|| Checking for direct PDF access through Ovid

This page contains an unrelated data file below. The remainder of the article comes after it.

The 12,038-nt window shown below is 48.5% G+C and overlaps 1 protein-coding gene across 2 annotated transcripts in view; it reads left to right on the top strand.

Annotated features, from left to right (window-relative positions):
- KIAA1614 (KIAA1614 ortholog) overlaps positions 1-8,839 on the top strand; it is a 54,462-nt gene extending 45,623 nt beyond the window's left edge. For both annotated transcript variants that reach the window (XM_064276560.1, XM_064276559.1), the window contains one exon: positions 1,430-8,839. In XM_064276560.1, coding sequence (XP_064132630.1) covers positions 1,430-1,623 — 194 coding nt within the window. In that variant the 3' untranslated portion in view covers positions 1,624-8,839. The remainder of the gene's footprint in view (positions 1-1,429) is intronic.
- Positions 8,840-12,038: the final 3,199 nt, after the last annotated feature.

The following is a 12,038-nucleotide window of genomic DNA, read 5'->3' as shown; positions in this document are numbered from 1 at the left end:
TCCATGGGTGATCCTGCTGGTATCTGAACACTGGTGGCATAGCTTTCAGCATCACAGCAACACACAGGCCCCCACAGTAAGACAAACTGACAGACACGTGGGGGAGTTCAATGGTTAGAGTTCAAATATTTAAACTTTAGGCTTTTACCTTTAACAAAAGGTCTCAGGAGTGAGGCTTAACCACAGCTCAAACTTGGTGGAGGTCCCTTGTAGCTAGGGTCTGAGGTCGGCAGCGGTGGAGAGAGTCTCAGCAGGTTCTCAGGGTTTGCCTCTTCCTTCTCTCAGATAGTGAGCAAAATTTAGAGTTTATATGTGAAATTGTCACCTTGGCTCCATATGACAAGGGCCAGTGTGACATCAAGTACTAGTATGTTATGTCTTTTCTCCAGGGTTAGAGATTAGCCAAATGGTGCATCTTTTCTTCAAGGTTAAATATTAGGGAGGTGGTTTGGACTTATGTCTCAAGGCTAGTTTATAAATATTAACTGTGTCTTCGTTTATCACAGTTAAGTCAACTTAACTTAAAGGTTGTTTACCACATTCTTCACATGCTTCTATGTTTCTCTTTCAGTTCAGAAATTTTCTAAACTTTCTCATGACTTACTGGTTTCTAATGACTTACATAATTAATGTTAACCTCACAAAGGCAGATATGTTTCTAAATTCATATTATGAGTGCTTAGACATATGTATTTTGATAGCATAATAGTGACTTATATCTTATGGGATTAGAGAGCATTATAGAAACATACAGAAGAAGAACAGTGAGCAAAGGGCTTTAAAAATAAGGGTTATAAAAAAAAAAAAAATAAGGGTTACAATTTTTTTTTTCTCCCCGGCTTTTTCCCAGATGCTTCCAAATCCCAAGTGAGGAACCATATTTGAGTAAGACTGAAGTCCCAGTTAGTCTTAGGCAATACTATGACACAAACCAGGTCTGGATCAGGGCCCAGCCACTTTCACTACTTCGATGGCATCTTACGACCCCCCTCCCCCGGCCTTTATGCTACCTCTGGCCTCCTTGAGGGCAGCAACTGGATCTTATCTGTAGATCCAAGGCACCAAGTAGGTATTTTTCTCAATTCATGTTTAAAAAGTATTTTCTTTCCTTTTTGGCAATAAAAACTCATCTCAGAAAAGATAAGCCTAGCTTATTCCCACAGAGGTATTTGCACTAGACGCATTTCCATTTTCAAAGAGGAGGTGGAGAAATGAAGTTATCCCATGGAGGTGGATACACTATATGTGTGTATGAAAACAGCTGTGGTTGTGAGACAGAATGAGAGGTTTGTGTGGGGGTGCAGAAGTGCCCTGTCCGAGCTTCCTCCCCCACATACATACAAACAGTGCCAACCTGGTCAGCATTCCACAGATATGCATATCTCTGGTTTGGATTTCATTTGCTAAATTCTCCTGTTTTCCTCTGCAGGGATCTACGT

The aim of this article is to review recent advances made towards understanding how inflammation and acute phase proteins, particularly serum amyloid A and group IIa secretory phospholipase A2, may alter reverse cholesterol transport by HDL during inflammation and the acute phase response.Findings suggest that the decreased apoA-I content and markedly increased serum amyloid A content in HDL during the acute phase response result from reciprocal and coordinate transcriptional regulation of these proteins as well as HDL remodeling by group IIa secretory phospholipase A2. Serum amyloid A functions efficiently in a lipid-free or lipid-poor form to promote cholesterol efflux by ATP binding cassette protein ABCA1, evidently by functioning directly as an acceptor for cholesterol efflux as well as by increasing the availability of cellular free cholesterol. Serum amyloid A increases the ability of acute phase HDL to serve as an acceptor for SR-BI-dependent cellular cholesterol efflux. Altered remodeling of HDL by group IIa secretory phospholipase A2 in concert with cholesterol ester transfer protein may contribute to the generation of lipid-poor apoA-I and serum amyloid A acceptors for cholesterol efflux.Current data support a model for the acute phase response in which serum amyloid A and sPLA2-IIa, present at sites of inflammation and tissue damage, play a protective role by enhancing cellular cholesterol efflux, thereby promoting the removal of excess cholesterol from macrophages.